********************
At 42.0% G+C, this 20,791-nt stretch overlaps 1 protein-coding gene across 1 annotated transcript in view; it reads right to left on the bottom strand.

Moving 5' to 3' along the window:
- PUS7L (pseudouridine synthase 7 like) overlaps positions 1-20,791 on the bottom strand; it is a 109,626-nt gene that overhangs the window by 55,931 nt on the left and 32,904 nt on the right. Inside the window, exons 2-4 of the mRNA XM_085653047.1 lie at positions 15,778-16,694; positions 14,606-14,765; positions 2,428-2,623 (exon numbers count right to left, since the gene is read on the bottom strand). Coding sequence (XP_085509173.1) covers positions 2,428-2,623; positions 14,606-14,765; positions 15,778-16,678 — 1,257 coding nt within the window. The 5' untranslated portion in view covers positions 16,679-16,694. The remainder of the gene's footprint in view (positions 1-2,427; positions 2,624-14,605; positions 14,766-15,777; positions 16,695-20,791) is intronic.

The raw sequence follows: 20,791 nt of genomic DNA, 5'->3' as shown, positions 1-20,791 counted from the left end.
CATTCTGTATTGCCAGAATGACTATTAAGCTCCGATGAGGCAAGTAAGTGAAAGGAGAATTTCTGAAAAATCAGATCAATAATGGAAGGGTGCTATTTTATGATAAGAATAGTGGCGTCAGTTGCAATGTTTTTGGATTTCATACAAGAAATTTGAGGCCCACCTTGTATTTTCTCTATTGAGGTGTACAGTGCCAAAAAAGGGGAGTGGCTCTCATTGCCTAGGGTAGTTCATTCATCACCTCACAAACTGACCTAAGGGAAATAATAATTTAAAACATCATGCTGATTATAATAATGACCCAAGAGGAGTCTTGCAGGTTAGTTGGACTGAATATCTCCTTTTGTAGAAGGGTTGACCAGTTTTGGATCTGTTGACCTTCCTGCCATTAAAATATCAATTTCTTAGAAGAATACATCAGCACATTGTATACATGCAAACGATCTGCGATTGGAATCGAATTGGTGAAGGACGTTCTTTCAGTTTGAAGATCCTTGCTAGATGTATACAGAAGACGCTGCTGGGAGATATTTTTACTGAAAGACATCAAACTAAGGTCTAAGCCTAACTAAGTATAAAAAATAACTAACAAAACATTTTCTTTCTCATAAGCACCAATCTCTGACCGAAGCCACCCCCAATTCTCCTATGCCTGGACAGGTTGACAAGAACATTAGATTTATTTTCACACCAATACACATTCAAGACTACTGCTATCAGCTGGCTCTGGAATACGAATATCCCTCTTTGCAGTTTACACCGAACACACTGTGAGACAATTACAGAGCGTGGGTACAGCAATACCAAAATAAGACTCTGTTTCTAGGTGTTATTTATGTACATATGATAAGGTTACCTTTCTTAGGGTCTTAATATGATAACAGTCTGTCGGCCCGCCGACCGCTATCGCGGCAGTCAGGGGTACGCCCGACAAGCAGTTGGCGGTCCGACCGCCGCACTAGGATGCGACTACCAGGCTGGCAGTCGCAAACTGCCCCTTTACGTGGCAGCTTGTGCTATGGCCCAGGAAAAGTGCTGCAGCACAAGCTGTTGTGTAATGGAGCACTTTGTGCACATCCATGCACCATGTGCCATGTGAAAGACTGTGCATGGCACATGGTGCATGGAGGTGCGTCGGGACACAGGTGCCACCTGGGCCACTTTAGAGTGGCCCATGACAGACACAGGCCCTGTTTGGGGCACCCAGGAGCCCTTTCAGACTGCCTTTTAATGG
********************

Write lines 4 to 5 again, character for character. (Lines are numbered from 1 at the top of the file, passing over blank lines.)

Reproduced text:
The raw sequence follows: 20,791 nt of genomic DNA, 5'->3' as shown, positions 1-20,791 counted from the left end.
CATTCTGTATTGCCAGAATGACTATTAAGCTCCGATGAGGCAAGTAAGTGAAAGGAGAATTTCTGAAAAATCAGATCAATAATGGAAGGGTGCTATTTTATGATAAGAATAGTGGCGTCAGTTGCAATGTTTTTGGATTTCATACAAGAAATTTGAGGCCCACCTTGTATTTTCTCTATTGAGGTGTACAGTGCCAAAAAAGGGGAGTGGCTCTCATTGCCTAGGGTAGTTCATTCATCACCTCACAAACTGACCTAAGGGAAATAATAATTTAAAACATCATGCTGATTATAATAATGACCCAAGAGGAGTCTTGCAGGTTAGTTGGACTGAATATCTCCTTTTGTAGAAGGGTTGACCAGTTTTGGATCTGTTGACCTTCCTGCCATTAAAATATCAATTTCTTAGAAGAATACATCAGCACATTGTATACATGCAAACGATCTGCGATTGGAATCGAATTGGTGAAGGACGTTCTTTCAGTTTGAAGATCCTTGCTAGATGTATACAGAAGACGCTGCTGGGAGATATTTTTACTGAAAGACATCAAACTAAGGTCTAAGCCTAACTAAGTATAAAAAATAACTAACAAAACATTTTCTTTCTCATAAGCACCAATCTCTGACCGAAGCCACCCCCAATTCTCCTATGCCTGGACAGGTTGACAAGAACATTAGATTTATTTTCACACCAATACACATTCAAGACTACTGCTATCAGCTGGCTCTGGAATACGAATATCCCTCTTTGCAGTTTACACCGAACACACTGTGAGACAATTACAGAGCGTGGGTACAGCAATACCAAAATAAGACTCTGTTTCTAGGTGTTATTTATGTACATATGATAAGGTTACCTTTCTTAGGGTCTTAATATGATAACAGTCTGTCGGCCCGCCGACCGCTATCGCGGCAGTCAGGGGTACGCCCGACAAGCAGTTGGCGGTCCGACCGCCGCACTAGGATGCGACTACCAGGCTGGCAGTCGCAAACTGCCCCTTTACGTGGCAGCTTGTGCTATGGCCCAGGAAAAGTGCTGCAGCACAAGCTGTTGTGTAATGGAGCACTTTGTGCACATCCATGCACCATGTGCCATGTGAAAGACTGTGCATGGCACATGGTGCATGGAGGTGCGTCGGGACACAGGTGCCACCTGGGCCACTTTAGAGTGGCCCATGACAGACACAGGCCCTGTTTGGGGCACCCAGGAGCCCTTTCAGACTGCCTTTTAATGG